Expanding Democracy

Our democracy should be of the people, by the people, and for the people. But thanks to years of gerrymandering, partisan gridlock, the sharp increase in extremist conservative activism within the courts, and the gutting of our fundamental rights—that democracy is now of, by, and for the wealthy and the few. We can’t have a true and functioning democracy when women, girls, and LGBTQIA+ communities are seeing their rights eroded and attacked by public and private institutions.

To fix this, we demand that:

  • Our democratic systems represent the will of the public
  • Elected leaders and judges are held accountable
  • Voters have full impact on how our communities are governed.

Leaders are committed to advancing gender justice as well as protecting our democratic institutions and our system of check and balances to ensure no branch acts with impunity.

We need a judiciary bound by a strong ethics code to ensure federal judges and justices do not abuse their lifetime tenure. Judges are public servants who exist to equitably protect fundamental civil and constitutional rights—not to advance a partisan agenda or to personally benefit from their positions of power. We must use the power of our votes to reshape our courts so that our judges and justices support equal rights under the law for all, especially for women, families, and people of color.

A sound democracy is key to advancing and defending gender justice. But a true democracy is one in which every person has equal protection under our laws, can fully participate in our democratic systems, and has equal opportunity to thrive—regardless of their gender identity, race, ethnicity, or sexual orientation.

Politicians and lawmakers need to prioritize strengthening our democratic infrastructure and our courts to create a level playing field, restore fundamental protections and civil rights, and protections to both restore and prevent future threats to our democratic systems.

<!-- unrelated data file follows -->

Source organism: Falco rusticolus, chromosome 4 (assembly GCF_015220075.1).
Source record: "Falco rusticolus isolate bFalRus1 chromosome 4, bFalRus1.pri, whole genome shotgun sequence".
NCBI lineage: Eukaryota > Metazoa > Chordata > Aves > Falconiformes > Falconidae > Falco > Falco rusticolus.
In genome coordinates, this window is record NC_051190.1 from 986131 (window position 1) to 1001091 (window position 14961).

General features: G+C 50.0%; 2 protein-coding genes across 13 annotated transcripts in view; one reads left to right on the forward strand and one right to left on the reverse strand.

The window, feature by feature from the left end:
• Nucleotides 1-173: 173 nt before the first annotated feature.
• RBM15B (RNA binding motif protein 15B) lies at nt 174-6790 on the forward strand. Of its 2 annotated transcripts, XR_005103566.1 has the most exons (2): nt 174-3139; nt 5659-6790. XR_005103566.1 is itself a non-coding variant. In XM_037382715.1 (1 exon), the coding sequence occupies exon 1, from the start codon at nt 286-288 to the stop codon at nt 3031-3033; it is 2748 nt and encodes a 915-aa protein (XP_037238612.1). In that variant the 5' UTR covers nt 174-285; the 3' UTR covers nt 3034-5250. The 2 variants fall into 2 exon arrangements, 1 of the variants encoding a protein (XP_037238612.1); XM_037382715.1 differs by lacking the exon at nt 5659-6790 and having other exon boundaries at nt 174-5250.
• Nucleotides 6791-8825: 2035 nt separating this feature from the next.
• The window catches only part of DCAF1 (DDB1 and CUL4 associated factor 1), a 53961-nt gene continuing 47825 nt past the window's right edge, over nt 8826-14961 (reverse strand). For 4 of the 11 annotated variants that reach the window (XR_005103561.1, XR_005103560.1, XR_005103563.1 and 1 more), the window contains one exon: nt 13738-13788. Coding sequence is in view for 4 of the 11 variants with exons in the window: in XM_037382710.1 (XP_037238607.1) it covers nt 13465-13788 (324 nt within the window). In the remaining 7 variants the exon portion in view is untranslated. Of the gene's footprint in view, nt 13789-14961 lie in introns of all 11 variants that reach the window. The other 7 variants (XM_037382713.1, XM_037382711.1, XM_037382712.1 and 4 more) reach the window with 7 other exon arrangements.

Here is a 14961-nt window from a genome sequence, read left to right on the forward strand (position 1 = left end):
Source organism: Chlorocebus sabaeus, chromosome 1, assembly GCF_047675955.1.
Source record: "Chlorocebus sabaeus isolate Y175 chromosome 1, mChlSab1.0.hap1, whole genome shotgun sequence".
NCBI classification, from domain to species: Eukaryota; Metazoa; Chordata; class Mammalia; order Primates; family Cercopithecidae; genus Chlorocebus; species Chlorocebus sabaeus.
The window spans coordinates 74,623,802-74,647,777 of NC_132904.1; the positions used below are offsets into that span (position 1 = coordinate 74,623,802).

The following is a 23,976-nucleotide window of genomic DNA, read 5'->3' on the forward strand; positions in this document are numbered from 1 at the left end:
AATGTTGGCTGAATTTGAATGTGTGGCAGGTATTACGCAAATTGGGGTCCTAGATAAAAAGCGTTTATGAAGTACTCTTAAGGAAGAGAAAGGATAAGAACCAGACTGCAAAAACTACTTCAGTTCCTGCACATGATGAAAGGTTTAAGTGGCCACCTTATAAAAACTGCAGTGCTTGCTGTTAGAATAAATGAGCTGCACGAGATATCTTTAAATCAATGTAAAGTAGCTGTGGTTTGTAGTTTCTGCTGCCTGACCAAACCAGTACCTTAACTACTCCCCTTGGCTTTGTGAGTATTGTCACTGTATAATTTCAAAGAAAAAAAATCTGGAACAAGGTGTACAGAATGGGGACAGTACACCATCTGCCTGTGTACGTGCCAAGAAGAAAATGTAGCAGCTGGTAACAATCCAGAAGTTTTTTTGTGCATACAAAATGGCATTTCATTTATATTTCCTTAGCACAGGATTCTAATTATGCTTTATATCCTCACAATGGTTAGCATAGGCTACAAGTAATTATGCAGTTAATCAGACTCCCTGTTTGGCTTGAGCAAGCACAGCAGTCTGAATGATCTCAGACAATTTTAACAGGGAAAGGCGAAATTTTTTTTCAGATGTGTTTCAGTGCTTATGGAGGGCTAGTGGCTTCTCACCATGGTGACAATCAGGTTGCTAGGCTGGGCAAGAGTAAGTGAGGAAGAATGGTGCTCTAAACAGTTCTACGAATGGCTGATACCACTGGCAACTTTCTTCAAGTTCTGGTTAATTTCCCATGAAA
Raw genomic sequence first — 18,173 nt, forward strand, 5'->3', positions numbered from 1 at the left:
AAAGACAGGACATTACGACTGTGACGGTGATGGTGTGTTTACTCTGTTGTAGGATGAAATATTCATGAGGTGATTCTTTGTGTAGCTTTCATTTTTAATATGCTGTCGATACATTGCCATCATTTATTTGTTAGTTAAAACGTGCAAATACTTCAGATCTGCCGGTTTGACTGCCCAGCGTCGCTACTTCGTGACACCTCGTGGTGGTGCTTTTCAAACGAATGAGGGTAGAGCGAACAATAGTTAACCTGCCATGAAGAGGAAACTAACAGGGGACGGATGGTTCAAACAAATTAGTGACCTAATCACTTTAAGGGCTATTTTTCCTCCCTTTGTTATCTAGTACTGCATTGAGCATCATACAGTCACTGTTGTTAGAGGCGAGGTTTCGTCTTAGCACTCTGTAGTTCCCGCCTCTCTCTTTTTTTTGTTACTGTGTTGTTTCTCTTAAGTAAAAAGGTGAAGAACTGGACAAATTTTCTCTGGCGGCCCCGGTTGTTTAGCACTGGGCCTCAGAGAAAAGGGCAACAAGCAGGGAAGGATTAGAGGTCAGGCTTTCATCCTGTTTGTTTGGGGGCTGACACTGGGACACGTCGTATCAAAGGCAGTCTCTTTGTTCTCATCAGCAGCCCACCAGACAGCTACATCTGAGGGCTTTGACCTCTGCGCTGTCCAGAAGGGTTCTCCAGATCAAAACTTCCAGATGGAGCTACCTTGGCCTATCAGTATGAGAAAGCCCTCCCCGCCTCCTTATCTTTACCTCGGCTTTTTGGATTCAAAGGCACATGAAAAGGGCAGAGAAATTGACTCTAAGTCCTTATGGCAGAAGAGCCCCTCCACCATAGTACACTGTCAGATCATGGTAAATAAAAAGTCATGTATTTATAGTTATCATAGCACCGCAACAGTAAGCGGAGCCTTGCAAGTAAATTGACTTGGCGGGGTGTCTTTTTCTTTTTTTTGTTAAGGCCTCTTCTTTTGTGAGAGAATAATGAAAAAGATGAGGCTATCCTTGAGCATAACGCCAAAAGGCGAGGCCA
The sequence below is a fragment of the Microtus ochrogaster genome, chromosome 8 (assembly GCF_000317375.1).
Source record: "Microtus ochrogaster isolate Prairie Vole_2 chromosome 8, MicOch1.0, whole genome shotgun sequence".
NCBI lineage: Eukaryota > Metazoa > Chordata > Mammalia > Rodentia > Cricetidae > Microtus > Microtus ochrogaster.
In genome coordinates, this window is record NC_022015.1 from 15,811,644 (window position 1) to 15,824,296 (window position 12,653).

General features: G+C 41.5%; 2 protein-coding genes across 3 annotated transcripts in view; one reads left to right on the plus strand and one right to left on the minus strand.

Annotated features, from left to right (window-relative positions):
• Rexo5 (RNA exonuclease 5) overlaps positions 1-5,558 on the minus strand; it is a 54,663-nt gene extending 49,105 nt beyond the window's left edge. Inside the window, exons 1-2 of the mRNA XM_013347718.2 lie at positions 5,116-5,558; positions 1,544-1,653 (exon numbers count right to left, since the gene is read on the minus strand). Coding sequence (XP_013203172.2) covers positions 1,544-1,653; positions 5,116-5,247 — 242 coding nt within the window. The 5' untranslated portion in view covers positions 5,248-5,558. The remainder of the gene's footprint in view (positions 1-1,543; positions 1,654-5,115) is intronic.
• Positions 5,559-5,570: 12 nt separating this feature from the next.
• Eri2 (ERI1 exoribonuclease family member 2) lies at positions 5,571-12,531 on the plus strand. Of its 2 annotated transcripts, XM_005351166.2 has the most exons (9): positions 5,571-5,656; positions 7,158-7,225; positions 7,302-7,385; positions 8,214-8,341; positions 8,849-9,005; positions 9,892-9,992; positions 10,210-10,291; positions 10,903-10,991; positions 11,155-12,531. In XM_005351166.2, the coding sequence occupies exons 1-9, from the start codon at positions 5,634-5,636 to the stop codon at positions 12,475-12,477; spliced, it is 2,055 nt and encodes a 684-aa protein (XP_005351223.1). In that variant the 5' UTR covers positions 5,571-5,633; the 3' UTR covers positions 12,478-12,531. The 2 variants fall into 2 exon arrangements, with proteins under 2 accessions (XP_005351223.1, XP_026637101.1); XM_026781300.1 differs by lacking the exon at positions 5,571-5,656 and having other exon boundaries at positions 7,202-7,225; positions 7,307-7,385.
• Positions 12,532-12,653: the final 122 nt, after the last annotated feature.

Supreme Court and Nominations

The Supreme Court interprets the Constitution and laws that impact the rights and lives of women and their families, as well as those of LGBTQ+ communities. In recent years and during this term, the Court has taken on issues ranging from access to abortion and birth control coverage to equal pay, taxes, and sexual harassment, as well as other vital issues that have a major impact on the lives of women and their families. We have to ensure that the justices on the Supreme Court Supreme Court who consider these cases support equal rights under the law and understand the purpose and real-world impact of the Constitution and the laws on women and girls.

The historic confirmation of Justice Ketanji Brown Jackson to the Supreme Court laid the groundwork for transforming our judiciary to reflect the rich diversity of our country with justices and judges committed to equal justice and equal rights under the law. Justice Jackson is the first former public defender and the first Black woman to serve on the high court, and we have to ensure she won’t be the last.